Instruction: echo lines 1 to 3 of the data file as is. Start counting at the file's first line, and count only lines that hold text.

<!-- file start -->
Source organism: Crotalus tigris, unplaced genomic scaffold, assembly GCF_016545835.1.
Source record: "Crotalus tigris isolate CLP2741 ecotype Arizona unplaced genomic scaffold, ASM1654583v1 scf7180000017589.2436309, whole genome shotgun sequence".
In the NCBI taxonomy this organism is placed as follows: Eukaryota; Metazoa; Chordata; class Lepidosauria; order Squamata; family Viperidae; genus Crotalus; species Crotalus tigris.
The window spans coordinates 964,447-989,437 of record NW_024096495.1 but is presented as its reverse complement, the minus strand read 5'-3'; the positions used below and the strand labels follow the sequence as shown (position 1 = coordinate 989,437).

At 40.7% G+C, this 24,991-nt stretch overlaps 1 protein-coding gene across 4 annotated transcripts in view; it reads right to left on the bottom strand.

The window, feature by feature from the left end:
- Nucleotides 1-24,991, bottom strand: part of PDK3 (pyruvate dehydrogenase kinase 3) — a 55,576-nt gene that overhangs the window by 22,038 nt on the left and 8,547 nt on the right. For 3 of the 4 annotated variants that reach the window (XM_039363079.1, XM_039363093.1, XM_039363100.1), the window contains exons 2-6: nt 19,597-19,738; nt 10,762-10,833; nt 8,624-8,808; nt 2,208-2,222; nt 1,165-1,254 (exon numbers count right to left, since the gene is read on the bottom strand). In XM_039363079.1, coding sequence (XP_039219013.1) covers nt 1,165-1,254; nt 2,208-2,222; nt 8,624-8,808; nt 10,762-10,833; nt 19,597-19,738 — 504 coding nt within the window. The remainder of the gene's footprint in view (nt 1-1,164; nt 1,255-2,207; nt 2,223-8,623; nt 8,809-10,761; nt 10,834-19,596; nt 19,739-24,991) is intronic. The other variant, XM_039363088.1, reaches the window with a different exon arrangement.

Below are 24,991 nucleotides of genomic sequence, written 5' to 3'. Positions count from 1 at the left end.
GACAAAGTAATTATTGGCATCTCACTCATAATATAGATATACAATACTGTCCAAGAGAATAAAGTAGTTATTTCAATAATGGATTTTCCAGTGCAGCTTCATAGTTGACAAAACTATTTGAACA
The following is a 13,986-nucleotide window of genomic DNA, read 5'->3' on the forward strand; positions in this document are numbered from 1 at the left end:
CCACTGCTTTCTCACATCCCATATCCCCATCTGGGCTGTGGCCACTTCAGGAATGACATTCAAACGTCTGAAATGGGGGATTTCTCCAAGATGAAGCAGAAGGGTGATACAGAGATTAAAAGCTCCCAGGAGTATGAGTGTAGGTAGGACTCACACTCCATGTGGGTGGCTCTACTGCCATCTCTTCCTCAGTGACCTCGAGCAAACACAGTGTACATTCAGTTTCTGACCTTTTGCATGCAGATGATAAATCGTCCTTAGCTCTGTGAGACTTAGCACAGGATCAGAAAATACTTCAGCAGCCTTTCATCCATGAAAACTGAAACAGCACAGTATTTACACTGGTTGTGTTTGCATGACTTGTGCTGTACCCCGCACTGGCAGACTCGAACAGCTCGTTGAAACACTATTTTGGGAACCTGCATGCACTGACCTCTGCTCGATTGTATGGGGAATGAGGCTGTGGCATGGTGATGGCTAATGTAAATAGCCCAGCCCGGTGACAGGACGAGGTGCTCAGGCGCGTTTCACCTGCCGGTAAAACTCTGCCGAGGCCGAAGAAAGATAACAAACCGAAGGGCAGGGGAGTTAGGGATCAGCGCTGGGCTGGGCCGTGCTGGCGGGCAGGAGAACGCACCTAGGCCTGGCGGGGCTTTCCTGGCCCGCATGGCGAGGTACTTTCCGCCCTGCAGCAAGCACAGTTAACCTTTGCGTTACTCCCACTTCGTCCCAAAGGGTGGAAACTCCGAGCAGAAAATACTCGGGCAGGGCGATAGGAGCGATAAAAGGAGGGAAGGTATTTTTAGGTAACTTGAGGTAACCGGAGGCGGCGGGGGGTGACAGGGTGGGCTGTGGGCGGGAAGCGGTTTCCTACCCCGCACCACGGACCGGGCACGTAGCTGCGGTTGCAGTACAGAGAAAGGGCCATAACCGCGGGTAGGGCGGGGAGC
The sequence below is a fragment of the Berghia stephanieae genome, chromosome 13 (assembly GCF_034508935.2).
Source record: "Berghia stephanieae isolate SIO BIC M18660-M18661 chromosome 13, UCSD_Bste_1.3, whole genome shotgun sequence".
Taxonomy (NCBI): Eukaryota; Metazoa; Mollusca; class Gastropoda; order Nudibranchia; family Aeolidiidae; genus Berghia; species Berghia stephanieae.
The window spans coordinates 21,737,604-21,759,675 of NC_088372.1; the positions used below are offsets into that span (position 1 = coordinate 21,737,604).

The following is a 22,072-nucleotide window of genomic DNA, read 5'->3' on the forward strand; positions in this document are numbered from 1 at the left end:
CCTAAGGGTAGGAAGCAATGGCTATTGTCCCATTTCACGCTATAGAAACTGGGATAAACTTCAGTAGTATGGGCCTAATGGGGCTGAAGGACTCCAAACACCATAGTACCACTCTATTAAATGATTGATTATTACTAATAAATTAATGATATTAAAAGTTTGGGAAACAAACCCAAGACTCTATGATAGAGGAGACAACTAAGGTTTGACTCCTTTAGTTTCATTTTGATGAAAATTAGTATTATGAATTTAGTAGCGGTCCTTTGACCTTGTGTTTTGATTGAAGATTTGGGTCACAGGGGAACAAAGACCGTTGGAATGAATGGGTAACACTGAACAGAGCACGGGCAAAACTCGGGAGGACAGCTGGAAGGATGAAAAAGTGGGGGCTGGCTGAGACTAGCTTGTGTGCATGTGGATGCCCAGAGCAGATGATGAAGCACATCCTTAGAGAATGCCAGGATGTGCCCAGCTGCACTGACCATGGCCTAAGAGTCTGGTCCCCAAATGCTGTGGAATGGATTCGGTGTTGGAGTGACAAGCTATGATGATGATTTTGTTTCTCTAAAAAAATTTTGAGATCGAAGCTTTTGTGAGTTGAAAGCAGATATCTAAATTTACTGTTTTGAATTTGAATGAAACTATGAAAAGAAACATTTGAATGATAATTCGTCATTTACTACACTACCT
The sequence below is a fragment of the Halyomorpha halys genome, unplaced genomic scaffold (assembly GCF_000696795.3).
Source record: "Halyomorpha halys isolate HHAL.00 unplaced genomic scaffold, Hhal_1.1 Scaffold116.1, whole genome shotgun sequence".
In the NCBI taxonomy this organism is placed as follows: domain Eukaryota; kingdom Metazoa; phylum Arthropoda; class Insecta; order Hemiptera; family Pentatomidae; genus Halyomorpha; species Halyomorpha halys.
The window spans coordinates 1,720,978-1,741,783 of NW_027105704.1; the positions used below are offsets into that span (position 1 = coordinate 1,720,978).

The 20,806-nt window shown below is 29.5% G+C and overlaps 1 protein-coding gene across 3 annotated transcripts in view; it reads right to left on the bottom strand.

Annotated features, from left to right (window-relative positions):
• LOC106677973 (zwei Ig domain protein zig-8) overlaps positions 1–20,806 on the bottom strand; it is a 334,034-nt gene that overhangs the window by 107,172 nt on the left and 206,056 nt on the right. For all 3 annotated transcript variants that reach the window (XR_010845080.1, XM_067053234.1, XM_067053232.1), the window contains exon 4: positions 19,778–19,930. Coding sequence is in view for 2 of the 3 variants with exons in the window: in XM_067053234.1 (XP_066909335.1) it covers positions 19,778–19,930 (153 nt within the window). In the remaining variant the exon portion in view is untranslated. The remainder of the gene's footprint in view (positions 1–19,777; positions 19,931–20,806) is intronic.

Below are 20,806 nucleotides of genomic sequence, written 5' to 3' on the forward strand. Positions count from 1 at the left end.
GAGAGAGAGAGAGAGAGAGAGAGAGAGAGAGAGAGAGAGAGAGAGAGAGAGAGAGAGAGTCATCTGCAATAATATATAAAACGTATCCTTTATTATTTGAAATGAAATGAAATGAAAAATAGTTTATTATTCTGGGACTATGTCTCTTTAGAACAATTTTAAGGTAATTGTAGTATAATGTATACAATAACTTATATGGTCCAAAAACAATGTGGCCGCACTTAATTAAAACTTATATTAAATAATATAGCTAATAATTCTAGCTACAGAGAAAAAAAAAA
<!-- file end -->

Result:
Source organism: Crotalus tigris, unplaced genomic scaffold, assembly GCF_016545835.1.
Source record: "Crotalus tigris isolate CLP2741 ecotype Arizona unplaced genomic scaffold, ASM1654583v1 scf7180000017589.2436309, whole genome shotgun sequence".
In the NCBI taxonomy this organism is placed as follows: Eukaryota; Metazoa; Chordata; class Lepidosauria; order Squamata; family Viperidae; genus Crotalus; species Crotalus tigris.